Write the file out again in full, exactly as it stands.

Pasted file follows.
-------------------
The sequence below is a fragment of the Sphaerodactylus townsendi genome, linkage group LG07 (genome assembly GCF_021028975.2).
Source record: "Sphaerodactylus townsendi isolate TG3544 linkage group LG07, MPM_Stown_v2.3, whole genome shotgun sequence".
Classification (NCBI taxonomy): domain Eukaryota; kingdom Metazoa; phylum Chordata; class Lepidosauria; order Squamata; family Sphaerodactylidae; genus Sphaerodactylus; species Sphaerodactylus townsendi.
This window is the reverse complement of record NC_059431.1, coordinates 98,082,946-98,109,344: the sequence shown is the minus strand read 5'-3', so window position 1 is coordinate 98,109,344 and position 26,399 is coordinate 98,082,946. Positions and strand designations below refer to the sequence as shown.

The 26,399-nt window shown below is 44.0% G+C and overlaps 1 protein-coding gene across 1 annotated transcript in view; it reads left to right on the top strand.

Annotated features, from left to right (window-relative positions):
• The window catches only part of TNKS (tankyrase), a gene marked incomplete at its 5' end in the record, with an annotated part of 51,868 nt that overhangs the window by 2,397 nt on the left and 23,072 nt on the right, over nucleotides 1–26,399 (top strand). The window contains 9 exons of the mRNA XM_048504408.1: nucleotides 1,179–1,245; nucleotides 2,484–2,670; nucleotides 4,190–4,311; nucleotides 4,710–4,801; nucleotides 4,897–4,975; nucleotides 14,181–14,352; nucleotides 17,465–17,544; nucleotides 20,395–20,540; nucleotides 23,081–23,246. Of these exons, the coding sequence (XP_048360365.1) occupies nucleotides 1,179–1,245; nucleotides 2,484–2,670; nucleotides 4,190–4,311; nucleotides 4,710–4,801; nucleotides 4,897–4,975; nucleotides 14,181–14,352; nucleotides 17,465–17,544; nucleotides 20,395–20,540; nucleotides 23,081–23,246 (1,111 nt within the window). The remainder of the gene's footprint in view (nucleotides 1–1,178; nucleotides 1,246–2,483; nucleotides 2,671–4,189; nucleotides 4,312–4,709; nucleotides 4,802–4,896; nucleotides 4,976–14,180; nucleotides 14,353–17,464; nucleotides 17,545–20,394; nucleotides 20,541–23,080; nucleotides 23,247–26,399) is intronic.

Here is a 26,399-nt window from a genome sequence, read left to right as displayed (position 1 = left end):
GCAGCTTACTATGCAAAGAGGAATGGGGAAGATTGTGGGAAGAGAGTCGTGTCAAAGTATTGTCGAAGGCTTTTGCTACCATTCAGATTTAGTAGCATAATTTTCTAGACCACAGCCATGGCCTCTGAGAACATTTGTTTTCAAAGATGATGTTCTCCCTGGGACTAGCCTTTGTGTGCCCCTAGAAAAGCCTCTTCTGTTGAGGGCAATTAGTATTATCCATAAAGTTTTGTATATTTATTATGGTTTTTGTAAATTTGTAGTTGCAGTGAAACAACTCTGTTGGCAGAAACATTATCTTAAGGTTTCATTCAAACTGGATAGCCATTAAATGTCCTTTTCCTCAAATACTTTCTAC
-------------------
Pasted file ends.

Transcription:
The sequence below is a fragment of the Sphaerodactylus townsendi genome, linkage group LG07 (genome assembly GCF_021028975.2).
Source record: "Sphaerodactylus townsendi isolate TG3544 linkage group LG07, MPM_Stown_v2.3, whole genome shotgun sequence".
Classification (NCBI taxonomy): domain Eukaryota; kingdom Metazoa; phylum Chordata; class Lepidosauria; order Squamata; family Sphaerodactylidae; genus Sphaerodactylus; species Sphaerodactylus townsendi.
This window is the reverse complement of record NC_059431.1, coordinates 98,082,946-98,109,344: the sequence shown is the minus strand read 5'-3', so window position 1 is coordinate 98,109,344 and position 26,399 is coordinate 98,082,946. Positions and strand designations below refer to the sequence as shown.

The 26,399-nt window shown below is 44.0% G+C and overlaps 1 protein-coding gene across 1 annotated transcript in view; it reads left to right on the top strand.

Annotated features, from left to right (window-relative positions):
• The window catches only part of TNKS (tankyrase), a gene marked incomplete at its 5' end in the record, with an annotated part of 51,868 nt that overhangs the window by 2,397 nt on the left and 23,072 nt on the right, over nucleotides 1–26,399 (top strand). The window contains 9 exons of the mRNA XM_048504408.1: nucleotides 1,179–1,245; nucleotides 2,484–2,670; nucleotides 4,190–4,311; nucleotides 4,710–4,801; nucleotides 4,897–4,975; nucleotides 14,181–14,352; nucleotides 17,465–17,544; nucleotides 20,395–20,540; nucleotides 23,081–23,246. Of these exons, the coding sequence (XP_048360365.1) occupies nucleotides 1,179–1,245; nucleotides 2,484–2,670; nucleotides 4,190–4,311; nucleotides 4,710–4,801; nucleotides 4,897–4,975; nucleotides 14,181–14,352; nucleotides 17,465–17,544; nucleotides 20,395–20,540; nucleotides 23,081–23,246 (1,111 nt within the window). The remainder of the gene's footprint in view (nucleotides 1–1,178; nucleotides 1,246–2,483; nucleotides 2,671–4,189; nucleotides 4,312–4,709; nucleotides 4,802–4,896; nucleotides 4,976–14,180; nucleotides 14,353–17,464; nucleotides 17,545–20,394; nucleotides 20,541–23,080; nucleotides 23,247–26,399) is intronic.

Here is a 26,399-nt window from a genome sequence, read left to right as displayed (position 1 = left end):
GCAGCTTACTATGCAAAGAGGAATGGGGAAGATTGTGGGAAGAGAGTCGTGTCAAAGTATTGTCGAAGGCTTTTGCTACCATTCAGATTTAGTAGCATAATTTTCTAGACCACAGCCATGGCCTCTGAGAACATTTGTTTTCAAAGATGATGTTCTCCCTGGGACTAGCCTTTGTGTGCCCCTAGAAAAGCCTCTTCTGTTGAGGGCAATTAGTATTATCCATAAAGTTTTGTATATTTATTATGGTTTTTGTAAATTTGTAGTTGCAGTGAAACAACTCTGTTGGCAGAAACATTATCTTAAGGTTTCATTCAAACTGGATAGCCATTAAATGTCCTTTTCCTCAAATACTTTCTAC